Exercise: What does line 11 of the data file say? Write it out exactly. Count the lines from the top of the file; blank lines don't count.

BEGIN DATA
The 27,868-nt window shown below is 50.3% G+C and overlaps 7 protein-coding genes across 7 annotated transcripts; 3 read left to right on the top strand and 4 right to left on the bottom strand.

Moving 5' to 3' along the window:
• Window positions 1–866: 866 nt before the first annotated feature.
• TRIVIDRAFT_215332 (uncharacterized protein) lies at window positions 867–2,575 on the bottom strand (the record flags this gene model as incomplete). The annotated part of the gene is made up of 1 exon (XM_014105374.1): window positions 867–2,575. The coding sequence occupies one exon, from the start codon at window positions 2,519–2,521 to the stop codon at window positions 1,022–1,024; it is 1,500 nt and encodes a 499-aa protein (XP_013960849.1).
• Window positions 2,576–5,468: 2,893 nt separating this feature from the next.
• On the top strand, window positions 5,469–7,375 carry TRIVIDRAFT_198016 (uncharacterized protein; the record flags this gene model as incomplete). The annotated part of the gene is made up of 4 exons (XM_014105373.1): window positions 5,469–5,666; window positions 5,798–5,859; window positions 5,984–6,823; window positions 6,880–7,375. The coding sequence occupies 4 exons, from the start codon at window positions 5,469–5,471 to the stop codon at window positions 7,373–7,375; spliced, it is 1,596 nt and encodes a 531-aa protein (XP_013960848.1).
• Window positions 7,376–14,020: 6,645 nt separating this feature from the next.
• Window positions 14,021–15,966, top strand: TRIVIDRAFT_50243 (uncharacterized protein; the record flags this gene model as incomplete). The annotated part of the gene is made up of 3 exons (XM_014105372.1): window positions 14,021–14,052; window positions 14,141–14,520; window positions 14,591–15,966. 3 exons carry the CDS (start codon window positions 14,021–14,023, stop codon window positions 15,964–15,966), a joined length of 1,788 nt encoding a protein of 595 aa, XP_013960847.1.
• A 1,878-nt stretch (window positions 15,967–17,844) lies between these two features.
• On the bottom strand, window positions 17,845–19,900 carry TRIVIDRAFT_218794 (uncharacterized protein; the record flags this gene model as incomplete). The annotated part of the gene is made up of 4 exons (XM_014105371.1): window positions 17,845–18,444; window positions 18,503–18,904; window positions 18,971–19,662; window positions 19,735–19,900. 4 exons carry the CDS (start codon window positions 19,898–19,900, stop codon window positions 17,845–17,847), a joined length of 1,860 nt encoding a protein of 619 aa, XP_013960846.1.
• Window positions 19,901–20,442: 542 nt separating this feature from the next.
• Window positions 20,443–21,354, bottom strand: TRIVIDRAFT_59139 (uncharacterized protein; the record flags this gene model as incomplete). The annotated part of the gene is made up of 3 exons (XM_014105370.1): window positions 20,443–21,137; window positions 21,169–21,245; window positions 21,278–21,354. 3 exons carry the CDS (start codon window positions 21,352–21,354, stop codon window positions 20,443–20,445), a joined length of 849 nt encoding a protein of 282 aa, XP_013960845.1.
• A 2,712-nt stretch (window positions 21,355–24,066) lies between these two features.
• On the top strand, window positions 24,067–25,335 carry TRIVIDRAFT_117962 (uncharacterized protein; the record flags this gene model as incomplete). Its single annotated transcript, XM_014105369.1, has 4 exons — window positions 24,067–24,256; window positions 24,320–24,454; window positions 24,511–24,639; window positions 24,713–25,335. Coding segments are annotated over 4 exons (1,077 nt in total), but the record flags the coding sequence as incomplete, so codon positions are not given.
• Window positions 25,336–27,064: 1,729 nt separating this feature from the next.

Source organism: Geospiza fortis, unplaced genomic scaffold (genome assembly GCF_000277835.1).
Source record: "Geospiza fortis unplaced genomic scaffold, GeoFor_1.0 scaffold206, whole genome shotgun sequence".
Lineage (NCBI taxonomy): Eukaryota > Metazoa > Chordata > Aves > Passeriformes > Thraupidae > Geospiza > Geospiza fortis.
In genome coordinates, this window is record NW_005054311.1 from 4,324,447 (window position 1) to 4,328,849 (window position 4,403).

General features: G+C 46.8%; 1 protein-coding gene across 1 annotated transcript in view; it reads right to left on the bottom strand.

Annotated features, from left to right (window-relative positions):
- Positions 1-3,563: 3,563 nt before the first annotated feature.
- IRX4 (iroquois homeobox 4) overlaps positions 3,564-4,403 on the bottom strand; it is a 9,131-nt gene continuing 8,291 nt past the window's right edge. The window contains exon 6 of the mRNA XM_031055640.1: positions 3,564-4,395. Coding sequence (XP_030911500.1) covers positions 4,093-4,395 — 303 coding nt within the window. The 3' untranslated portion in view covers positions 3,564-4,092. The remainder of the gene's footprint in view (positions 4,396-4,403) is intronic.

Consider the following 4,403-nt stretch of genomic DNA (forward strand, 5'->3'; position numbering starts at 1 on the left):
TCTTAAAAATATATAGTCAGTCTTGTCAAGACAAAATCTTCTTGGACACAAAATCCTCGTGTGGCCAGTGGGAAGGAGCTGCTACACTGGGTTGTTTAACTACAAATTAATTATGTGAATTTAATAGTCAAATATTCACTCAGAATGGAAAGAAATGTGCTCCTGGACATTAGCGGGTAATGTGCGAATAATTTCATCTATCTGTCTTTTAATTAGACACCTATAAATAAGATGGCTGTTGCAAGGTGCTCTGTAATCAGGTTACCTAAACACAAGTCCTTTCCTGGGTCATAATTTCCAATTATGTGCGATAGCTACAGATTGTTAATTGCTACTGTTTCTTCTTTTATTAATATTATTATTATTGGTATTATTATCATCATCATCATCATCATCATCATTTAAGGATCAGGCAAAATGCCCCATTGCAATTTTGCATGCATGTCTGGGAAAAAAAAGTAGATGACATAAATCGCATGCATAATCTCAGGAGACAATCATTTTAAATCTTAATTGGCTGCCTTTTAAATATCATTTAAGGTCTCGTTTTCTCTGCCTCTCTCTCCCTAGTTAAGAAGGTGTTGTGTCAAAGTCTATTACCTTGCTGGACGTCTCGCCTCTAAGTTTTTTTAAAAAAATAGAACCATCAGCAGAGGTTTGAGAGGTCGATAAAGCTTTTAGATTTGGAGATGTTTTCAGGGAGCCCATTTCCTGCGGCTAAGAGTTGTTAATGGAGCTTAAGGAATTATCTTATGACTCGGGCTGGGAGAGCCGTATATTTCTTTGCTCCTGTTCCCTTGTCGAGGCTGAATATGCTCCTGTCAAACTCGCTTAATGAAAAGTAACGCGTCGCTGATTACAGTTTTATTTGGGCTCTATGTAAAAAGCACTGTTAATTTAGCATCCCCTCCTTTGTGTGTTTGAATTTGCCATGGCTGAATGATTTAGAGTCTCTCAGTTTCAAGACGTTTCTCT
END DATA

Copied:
• Window positions 19,901–20,442: 542 nt separating this feature from the next.